Louis XI: The Universal Spider

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Phoenix, 2001 - History - 464 pages
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By 1423, the year that Louis XI, King of France (1461-83) was born, much of France was ruled by the English. To unify France after the Hundred Years War under his rule ("I am France" he would proclaim to his rebellious vassals) became the idée fixe of Louis¿ life. The manner in which he largely succeeded in accomplishing this is the subject of this dazzling, and justly celebrated, book. Unhappily married to Margaret, daughter of James I of Scotland, at the age of 13 he devoted himself to political machinations and to learning the art of kingship. Influenced by malcontent nobles, and impatient to reign, he headed revolts against his father, Charles VII and was eventually exiled to Dauphiné. Here he proved himself an able innovator and administrator setting up a chancellery, a university and most significantly reducing the nobles to obedience. After forging a secret alliance with Savoy he fled to the Netherlands ahead of his father's advancing army. When Charles VII died in 1461, Louis assumed the throne of France, and the country almost immediately degenerated into a state of anarchy. The gripping story of how Louis, known as "the universal spider" for his incessant machinations and intrigues and his network of communications and spies throughout the country, gradually subdued the nobles, secured more territory and unified France takes up the bulk of this fascinating book.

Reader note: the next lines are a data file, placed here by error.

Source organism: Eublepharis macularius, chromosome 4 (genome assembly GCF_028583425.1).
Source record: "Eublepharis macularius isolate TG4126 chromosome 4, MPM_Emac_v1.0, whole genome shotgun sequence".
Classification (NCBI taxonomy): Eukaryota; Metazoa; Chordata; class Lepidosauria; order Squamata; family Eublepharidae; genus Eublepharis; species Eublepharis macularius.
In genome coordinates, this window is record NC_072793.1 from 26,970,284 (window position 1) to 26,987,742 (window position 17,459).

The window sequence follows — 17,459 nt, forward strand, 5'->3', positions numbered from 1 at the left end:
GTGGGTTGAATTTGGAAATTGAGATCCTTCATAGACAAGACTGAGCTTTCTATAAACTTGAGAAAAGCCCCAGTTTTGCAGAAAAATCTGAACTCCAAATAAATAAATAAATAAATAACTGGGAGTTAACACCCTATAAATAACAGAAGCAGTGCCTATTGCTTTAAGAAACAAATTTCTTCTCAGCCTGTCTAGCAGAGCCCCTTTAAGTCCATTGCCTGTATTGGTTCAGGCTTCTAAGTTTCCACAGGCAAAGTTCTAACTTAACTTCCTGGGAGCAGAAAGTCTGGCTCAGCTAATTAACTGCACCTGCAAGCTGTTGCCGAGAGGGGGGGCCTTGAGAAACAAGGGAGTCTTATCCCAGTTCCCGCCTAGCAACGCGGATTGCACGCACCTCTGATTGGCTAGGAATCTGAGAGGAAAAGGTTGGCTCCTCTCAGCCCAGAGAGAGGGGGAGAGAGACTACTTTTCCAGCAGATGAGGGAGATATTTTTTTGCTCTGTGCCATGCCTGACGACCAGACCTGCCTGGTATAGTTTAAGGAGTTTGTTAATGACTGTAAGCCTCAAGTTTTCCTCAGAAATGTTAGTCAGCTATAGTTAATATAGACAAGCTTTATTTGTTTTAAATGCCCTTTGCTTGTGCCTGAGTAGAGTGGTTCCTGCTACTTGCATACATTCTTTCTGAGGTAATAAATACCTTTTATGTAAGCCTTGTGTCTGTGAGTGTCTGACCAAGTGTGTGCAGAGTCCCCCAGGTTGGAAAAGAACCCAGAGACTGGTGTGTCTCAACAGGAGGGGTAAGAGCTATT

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About the author (2001)

Paul Murray Kendall, PhD, LHD, is a former Regents Professor at Ohio University, and a former Visiting Professor at the University of Kansas.

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